A reader recently sent me an e-mail in which she admitted:
I think I am starting to suffer from deep procrastination — and it’s only six weeks until my exams! I need some motivatiom for this final push, but I just can’t seem to find it.
She’s not alone. I’ve noticed an uptick in similar e-mails, and this doesn’t surprise me. For students teetering on the precipice of deep procrastination, exam period, with its significant increase in work, is a perfect catalyst for pushing them over the edge. If you see exams looming but simply can’t muster the energy to start seriously preparing, then you may already be in the grips of this scourge.
In this post, I describe a collection of simple tips that can help you escape this pre-exam slump. It’s not a long term solution to your potenital deep procrastination (for this, you need to evaluate your relationship with your major and reconnect to your studies). But it will help in the short term.
Five Tips to Fight the Pre-Exam Slump
- Remove Decision Making From Your Studying.
Some students construct their study plans one day at a time, each morning asking “what should I do today?” For someone suffering from deep procrastination, this is a recipe for falling deeper into a slump. Instead, you should remove decision making from your day to day work. Use the project/folder method to plan your exam prep and plot this work on a visual panic schedule. Then follow what you planned.
- Take Days Off.
There is something magical about putting aside a day in which you do nothing related to schoolwork (outside of attending classes). No to-do lists. No studying. Just relaxing. Maybe you go see a movie in the afternoon or have a long lunch with friends. Because I’m a nerd, I use my off days to spend absurd amounts of time browsing bookstores. In the lead up to your exams, try to schedule one day off per week — even if it means piling up more work on the other days. The idea of working every single day for over a month is enough to drive even the happiest students into procrasination.
- Break the Rules.
Identify the conventions that direct most students’ study habits. Then try to violate as many of them as possible. For example, convention says that most students start studying for an exam a few days in advance while the organized students might start a week or two in advance. Consider, therefore, doing something radically different, such as starting to study 6 weeks in advance. Does convention say that studying happens in the libraries on campus? Take the early morning train into the nearest city and work in a major art museum. Does convention say that you’re supposed to reread all of your notes? Build an elaborate system based on colored index cards. The novelty of approaching your work completely differently than your peers has a way of breaking the cycle of resentment that builds to deep procrastination. When your mind doesn’t recognize the work as conventional school work, it doesn’t generate the same sense of going through the motions.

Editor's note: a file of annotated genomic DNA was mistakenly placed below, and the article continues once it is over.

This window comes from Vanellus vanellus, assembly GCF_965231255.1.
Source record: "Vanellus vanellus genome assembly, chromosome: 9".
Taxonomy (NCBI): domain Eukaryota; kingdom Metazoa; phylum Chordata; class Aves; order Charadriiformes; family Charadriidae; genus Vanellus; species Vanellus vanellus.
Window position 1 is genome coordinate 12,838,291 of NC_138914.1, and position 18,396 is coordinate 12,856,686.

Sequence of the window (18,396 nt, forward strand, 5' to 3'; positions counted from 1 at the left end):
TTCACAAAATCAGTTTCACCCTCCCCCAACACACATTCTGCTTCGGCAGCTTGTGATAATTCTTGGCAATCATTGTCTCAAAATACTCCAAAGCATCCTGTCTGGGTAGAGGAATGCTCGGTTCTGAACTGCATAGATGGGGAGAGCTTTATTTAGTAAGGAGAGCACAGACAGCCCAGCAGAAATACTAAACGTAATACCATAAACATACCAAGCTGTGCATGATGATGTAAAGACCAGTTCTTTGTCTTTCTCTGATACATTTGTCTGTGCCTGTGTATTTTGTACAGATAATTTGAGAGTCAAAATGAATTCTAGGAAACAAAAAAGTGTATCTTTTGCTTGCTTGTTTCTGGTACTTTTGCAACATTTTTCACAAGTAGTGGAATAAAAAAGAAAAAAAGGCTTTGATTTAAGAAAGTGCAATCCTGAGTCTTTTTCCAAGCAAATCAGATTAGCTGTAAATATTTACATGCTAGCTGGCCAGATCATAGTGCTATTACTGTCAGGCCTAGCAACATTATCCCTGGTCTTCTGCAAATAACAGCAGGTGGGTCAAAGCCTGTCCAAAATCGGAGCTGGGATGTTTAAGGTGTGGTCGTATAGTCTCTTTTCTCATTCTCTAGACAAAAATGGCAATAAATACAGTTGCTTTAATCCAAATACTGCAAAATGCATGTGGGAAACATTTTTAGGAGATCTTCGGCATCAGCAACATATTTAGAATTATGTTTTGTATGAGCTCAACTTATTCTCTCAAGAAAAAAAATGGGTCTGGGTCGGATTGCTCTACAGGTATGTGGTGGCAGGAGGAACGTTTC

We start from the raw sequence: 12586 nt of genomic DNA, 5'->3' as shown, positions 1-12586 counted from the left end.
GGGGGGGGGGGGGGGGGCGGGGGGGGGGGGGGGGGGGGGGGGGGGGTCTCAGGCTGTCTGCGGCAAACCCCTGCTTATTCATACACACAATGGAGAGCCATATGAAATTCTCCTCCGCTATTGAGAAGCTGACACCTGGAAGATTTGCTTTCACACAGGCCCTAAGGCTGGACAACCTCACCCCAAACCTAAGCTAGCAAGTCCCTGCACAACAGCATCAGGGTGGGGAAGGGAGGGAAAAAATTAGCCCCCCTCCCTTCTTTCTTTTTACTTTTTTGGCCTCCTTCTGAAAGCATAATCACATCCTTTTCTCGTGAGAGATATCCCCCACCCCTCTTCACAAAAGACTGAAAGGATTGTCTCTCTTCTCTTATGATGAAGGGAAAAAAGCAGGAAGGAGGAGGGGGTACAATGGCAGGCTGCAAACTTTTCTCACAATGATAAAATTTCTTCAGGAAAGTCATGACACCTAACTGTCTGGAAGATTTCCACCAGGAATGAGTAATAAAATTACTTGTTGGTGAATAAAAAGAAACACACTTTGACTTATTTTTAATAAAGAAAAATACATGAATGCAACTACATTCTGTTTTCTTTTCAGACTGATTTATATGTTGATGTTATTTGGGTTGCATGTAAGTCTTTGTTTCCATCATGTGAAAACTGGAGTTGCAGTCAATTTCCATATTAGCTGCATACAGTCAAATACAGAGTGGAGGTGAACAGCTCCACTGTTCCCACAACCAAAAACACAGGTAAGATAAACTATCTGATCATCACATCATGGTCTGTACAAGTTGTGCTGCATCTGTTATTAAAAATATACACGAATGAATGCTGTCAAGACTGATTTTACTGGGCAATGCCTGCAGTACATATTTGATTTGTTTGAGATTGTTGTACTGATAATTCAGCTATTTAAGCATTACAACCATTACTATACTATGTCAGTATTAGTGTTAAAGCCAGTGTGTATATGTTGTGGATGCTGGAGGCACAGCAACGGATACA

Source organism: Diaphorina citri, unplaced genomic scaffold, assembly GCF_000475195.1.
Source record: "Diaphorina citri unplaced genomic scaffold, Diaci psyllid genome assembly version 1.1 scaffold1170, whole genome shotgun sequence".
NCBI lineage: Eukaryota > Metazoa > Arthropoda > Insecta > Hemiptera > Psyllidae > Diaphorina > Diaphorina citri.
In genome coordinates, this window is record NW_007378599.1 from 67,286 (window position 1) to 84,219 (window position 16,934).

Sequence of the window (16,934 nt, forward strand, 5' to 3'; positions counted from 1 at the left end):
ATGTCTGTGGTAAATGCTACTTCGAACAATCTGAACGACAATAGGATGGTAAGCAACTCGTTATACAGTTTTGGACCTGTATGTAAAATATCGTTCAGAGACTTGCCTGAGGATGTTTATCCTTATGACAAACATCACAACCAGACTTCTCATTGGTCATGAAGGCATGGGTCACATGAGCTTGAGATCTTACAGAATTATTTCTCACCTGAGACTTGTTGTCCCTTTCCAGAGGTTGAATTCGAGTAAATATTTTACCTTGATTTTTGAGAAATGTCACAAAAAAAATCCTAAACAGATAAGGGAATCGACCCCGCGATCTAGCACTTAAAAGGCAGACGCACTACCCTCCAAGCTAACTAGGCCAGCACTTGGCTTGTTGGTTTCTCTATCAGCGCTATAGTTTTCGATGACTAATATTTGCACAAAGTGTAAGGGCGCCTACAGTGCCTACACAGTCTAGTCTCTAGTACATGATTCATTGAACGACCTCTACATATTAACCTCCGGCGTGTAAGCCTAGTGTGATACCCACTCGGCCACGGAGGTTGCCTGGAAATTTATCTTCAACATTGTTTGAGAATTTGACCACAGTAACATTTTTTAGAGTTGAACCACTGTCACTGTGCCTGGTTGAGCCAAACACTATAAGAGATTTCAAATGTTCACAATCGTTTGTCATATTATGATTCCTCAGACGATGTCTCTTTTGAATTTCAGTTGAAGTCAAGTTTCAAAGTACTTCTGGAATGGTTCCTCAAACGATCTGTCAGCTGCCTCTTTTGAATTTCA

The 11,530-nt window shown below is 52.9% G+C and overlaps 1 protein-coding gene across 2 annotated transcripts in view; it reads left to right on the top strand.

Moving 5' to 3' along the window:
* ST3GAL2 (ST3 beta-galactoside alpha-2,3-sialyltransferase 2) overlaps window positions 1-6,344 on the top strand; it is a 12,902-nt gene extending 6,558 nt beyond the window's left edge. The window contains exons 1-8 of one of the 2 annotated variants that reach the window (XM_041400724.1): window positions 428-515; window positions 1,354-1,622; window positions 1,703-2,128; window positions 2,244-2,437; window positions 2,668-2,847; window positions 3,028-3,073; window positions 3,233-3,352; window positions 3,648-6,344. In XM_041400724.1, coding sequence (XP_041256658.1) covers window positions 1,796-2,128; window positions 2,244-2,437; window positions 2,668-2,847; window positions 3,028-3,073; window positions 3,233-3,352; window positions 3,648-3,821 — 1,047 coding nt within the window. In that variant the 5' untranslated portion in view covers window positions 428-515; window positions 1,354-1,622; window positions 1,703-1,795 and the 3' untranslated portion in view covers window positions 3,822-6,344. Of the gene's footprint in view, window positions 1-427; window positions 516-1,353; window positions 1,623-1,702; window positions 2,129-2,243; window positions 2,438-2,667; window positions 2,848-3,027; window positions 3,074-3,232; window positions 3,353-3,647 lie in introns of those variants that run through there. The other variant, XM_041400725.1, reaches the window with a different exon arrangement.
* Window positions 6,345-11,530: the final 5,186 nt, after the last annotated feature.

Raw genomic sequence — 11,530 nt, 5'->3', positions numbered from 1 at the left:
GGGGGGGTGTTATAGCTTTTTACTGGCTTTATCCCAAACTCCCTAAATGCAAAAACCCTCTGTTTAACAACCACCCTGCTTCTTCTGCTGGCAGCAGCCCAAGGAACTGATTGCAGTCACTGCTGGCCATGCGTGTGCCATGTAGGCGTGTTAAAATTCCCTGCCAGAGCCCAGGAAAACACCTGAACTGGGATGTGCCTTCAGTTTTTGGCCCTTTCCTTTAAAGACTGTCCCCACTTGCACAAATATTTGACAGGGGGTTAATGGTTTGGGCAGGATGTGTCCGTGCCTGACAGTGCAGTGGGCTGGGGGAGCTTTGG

- Blow the Curve.
Combat your feelings to do no work by instead resolving to do the opposite. That is, choose one course and decide that you’re going to get the best grade in the class. Plan a strategy that has you ready for the exam a week in advance, then spend extra days really mastering the nuances. If it’s a non-technical course, for example, you might start reading some sources that weren’t even assigned. There’s a sense of purpose behind an A* effort that can neuter the impulse to curl up and do nothing.
- Make an Exciting Summer Plan.
It’s a curious phenomenon, but human’s are willing to take on massive amounts of hard work if they feel it’s building to something worthwhile. (Consider, for example, the training top athletes endure.) You can simulate this effect by planning, and then getting excited about a cool summer project. This transforms your exam prep from a meaningless task among a long line of meaningless tasks, into the last challenge to overcome before your summer plot unfolds. For students, vision can act like a deep procrastination vaccine.
Exams are hard and deep procrastination is serious. But it’s surprising how often the little changes, like those described above, can knock you out of even the deepest ruts.
(Photo by xtheowl)